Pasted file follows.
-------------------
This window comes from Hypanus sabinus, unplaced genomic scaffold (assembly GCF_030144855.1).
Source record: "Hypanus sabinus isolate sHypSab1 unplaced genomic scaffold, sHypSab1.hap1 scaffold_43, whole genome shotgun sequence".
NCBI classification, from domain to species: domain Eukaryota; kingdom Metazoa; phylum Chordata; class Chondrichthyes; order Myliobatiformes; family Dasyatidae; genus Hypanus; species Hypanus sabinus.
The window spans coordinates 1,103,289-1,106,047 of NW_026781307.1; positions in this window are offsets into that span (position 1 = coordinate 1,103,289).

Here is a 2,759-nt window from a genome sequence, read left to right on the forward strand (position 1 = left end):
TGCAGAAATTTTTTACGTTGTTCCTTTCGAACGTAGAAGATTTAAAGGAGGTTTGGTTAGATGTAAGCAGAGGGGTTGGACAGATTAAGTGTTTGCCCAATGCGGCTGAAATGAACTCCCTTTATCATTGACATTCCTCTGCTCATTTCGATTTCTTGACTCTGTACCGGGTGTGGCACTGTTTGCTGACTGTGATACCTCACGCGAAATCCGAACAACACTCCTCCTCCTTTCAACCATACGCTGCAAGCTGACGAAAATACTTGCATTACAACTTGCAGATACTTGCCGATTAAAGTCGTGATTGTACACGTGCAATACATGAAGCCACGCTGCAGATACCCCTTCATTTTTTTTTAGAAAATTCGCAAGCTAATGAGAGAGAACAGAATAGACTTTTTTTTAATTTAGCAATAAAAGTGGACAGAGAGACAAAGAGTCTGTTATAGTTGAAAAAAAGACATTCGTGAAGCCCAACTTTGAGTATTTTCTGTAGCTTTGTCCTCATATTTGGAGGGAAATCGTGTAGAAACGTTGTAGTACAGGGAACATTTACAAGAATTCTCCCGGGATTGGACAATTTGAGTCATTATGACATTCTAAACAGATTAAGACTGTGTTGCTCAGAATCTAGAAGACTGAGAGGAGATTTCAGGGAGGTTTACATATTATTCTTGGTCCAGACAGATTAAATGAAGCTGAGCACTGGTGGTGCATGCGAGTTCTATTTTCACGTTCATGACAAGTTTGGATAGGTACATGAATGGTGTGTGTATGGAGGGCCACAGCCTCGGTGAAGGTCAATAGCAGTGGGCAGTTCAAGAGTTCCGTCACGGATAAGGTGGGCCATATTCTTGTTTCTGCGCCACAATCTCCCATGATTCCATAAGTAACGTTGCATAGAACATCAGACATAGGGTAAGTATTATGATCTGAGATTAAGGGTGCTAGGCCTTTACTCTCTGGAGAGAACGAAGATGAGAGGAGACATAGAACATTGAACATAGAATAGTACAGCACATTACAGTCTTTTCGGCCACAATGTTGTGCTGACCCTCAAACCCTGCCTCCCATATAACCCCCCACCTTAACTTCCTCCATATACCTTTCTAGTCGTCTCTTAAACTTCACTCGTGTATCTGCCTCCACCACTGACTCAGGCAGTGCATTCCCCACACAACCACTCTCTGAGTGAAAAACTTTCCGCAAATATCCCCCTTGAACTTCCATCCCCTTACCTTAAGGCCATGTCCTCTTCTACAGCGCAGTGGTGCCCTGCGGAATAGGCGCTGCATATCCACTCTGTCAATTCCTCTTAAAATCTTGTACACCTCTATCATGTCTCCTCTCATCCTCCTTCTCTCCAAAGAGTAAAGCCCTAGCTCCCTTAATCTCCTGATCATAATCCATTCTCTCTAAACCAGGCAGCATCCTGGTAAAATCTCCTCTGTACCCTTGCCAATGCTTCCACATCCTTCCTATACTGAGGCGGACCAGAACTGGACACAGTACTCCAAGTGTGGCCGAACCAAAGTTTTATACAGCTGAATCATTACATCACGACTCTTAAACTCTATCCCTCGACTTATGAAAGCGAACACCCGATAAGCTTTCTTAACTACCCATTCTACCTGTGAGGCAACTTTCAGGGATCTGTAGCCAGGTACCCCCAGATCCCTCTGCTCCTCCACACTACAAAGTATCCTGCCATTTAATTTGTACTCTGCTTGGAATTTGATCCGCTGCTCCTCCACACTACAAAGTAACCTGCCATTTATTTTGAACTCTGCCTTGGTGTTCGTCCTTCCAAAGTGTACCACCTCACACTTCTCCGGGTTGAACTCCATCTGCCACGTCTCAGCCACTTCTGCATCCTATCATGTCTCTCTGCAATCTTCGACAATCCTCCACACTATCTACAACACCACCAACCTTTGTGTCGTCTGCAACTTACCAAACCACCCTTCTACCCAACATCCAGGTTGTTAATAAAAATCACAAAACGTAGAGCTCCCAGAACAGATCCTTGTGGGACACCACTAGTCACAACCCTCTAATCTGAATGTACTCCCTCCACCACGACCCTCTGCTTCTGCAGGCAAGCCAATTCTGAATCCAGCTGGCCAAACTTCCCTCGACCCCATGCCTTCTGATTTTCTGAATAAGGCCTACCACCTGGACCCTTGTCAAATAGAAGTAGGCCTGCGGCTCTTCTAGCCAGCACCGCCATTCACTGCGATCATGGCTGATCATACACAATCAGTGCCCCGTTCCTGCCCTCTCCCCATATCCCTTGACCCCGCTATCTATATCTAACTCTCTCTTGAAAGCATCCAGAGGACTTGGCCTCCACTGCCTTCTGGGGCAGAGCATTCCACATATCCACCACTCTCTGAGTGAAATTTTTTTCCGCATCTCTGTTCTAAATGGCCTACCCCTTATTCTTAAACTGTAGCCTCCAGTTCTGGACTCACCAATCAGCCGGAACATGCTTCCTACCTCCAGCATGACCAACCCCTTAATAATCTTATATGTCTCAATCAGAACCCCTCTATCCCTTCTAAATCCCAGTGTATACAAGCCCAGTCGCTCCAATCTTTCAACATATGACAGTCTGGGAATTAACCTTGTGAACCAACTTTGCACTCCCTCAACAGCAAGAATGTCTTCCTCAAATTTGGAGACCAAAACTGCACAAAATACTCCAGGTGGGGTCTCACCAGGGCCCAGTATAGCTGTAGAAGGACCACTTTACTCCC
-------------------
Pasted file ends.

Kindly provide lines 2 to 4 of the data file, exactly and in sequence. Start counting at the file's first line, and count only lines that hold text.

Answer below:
Source record: "Hypanus sabinus isolate sHypSab1 unplaced genomic scaffold, sHypSab1.hap1 scaffold_43, whole genome shotgun sequence".
NCBI classification, from domain to species: domain Eukaryota; kingdom Metazoa; phylum Chordata; class Chondrichthyes; order Myliobatiformes; family Dasyatidae; genus Hypanus; species Hypanus sabinus.
The window spans coordinates 1,103,289-1,106,047 of NW_026781307.1; positions in this window are offsets into that span (position 1 = coordinate 1,103,289).